Tuesday, February 03, 2004


I am unsure what to say about the movie Monster, for which Charlize Theron is nominated - and the frontrunner - for the Oscar.

Indisputably, Theron's performance is amazing. It's almost eerie how she transforms her mannerisms, her walk, her intonation until you don't even remember what the real Charlize looks and sounds like. The other nominees are disadvantaged by the fact that they are only acting. Charlize is channeling...

Having said that, Monster is not a film that I can recommend to a general audience.... even a generally adult audience. This is a great film that requires a very wide berth of artistic, and frankly shocking sexuality and violence to deliver its fundamentally moral message.

Normally, I take the position that the end never justifies the means, and so "thumbs down" this kind of project. Generally, however, the ultimate moral message in this kind of project is not worth every disgusting and/or violating corridor that a film traverses to make its point. An example of this would be movies like The End of the Affair, Boogie Nights, To End All Wars, American History X, Fight Club, and pretty much everything by David Lynch (well, okay, except for The Straight Story and Elephant Man).

I am going to give Monster a grim thumbs-up, however, because it seems to me the ultimate message is very worth all the pain and suffering the audience has to go through to apprehend it. (And I give the movie a thumbs-up even though it is a portrayal of two lesbians, AND includes a couple girl-on-girl love scenes. --- HA HA John! Put that in your pipe and smoke it!)

The key to Monster is the title of the film. This is a movie that sets out to challenge the idea that a human being can ever be defined and dismissed as "a monster." Dead Man Walking dealt with the powerful theme that, "Every person has an innate dignity that can never be obscured by their own bad choices." Monster pushes this theme by presenting the causes that lead a human being into monstrous choices. In so doing, the film challenges the viewer to apply the word "Monster" to its main character, as we would be wont to do just hearing the cursory details of her story. Monster is a profoundly ironic title for the project.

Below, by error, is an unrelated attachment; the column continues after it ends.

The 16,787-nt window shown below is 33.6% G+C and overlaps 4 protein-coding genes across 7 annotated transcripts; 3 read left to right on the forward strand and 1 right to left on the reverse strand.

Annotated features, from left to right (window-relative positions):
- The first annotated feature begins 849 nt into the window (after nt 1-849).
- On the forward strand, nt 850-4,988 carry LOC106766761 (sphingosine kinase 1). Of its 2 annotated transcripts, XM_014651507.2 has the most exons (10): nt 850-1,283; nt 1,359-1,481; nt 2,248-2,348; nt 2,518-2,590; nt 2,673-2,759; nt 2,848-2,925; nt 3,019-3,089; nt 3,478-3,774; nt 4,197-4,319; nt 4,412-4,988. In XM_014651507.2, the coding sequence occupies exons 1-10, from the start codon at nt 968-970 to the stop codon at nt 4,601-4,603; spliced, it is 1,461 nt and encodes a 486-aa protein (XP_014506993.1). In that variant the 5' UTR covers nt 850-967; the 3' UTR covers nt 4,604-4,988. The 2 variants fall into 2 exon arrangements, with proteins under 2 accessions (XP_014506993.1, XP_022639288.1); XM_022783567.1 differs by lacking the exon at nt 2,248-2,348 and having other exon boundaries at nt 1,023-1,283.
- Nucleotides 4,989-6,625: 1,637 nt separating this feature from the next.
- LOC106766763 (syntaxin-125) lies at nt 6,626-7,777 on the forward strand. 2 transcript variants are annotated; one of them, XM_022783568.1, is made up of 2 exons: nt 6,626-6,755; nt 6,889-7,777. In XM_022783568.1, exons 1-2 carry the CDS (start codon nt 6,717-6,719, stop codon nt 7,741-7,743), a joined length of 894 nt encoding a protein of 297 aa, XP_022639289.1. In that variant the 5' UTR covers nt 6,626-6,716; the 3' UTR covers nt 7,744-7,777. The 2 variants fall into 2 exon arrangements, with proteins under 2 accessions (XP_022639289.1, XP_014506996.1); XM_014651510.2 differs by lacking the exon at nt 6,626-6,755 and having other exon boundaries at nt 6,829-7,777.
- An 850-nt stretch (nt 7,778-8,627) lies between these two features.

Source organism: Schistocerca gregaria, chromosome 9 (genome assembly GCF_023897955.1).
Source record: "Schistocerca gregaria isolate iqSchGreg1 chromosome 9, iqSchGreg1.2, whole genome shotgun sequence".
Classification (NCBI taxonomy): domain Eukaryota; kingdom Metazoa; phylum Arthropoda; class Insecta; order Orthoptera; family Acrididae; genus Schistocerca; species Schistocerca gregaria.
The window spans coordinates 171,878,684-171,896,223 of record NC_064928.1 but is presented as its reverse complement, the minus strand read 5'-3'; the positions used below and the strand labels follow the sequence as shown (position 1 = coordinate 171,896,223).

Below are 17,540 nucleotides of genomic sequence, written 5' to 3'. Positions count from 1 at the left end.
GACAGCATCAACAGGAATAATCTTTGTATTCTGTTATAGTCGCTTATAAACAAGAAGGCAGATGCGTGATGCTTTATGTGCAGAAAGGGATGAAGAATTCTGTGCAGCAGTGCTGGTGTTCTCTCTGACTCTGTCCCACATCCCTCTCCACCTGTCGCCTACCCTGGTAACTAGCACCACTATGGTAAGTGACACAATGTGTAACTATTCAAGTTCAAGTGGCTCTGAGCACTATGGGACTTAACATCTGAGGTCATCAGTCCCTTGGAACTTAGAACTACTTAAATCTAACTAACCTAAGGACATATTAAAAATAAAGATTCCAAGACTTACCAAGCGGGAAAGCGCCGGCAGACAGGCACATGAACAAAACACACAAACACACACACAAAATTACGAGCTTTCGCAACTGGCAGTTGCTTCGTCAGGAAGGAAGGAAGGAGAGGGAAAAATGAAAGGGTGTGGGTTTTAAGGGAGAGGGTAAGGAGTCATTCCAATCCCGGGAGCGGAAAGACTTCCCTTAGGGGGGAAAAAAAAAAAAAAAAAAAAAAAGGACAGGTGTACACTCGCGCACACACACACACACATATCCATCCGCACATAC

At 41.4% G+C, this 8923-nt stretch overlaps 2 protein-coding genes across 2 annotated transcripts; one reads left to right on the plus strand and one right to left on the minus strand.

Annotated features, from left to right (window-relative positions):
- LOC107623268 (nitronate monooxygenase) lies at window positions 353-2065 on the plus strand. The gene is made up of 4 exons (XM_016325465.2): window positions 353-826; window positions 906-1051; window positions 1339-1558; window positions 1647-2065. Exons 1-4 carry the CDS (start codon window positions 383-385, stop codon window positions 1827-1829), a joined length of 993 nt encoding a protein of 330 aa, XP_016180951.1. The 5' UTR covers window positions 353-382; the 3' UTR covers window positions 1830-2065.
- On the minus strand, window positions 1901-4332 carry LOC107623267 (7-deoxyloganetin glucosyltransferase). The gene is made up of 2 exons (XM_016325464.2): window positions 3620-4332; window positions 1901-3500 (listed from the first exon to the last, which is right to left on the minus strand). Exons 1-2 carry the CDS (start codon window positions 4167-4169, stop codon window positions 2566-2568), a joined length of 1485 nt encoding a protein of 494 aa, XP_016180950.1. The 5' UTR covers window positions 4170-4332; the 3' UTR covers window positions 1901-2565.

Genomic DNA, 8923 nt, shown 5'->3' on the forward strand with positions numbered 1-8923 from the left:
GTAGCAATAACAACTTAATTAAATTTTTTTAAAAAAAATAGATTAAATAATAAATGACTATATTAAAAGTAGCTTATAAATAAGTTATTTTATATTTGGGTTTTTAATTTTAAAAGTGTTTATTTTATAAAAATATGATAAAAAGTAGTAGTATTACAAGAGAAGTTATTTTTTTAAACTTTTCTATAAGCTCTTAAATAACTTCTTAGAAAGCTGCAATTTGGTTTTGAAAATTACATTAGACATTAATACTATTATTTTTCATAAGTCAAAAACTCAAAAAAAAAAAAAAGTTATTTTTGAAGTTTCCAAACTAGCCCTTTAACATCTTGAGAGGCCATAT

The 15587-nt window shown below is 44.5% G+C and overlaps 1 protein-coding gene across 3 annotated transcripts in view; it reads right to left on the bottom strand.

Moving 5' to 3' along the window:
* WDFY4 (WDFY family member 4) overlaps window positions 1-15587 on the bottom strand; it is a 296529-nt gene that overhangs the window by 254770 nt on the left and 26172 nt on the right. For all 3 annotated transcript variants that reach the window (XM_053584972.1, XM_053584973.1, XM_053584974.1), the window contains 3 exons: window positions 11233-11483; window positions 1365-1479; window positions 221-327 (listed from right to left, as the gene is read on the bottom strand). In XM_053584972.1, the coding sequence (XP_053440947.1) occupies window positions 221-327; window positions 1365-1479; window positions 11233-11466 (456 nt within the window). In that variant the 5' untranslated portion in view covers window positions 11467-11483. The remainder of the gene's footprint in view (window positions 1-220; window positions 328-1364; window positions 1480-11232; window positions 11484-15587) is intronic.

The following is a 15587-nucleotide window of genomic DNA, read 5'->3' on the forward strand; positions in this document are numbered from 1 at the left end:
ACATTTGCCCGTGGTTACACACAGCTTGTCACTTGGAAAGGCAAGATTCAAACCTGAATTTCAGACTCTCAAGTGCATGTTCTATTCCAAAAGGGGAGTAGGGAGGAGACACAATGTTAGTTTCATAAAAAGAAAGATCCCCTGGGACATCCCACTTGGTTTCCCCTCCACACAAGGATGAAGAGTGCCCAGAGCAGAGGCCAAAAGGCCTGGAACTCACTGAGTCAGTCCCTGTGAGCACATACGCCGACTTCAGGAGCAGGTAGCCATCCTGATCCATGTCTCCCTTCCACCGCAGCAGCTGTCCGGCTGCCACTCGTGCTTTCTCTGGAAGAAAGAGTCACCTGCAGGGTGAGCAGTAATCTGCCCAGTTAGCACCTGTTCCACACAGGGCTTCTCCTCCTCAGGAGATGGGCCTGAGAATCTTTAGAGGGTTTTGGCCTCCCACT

Based on the true story of serial murderer, Aileen Wuornos, the film never excuses her, but does provide the sources of her alienation and so an explanation for her choices. It shows her struggles with her own grief and guilt as she tries to rationalize her understanding of herself as "I'm basically a good person" with her own terrible deeds. The film presents a God-like perspective of a lost human being. Borrowing from the book Poem of the Man God, "If you would see rightly (ie. like God) you need to combine facts with compassion." Ultimately, the film comes down to being the story of a woman who has never been loved. She has been abused by many of the people who were supposed to love her and has never been able to connect with a mentor, a teacher, a pastor -- anyone who could have thrown her a line on her way slipping down through the cracks in society.

The centerpiece relationship in the film is filled out in a largely over-looked performance by Christina Ricci who delivers well here as she always seems to. Interestingly, the movie isn't so much about lesbianism, as it is about two individuals who are desperately seeking to connect. It isn't sex, it is a glass of cold water to two people dying in a desert. My friend who attended with me noted, "I don't think either of them were really gay." I tend to agree.

Monster is a very, very sad story that is not for the faint of heart or the weak of sensibility. The film contains a moment of graphic sexual violence, and the other kinds of scenes one would associate with a lesbian-prostitute turned murderer. It isn't a gratuitous project, however, and it is far from being a Hollywood style exploitation film. Mystic River, by comparison, is an over-the-top actor's show piece. Proof of Monster's moral merit as an artistic project, is that it leaves the viewer feeling personally complicit in the tragedy that unfolds on the screen, as opposed to staring in superior fascination at Wuornos horrific story.

It's a great film. I just don't know too many people who should see it.

No comments: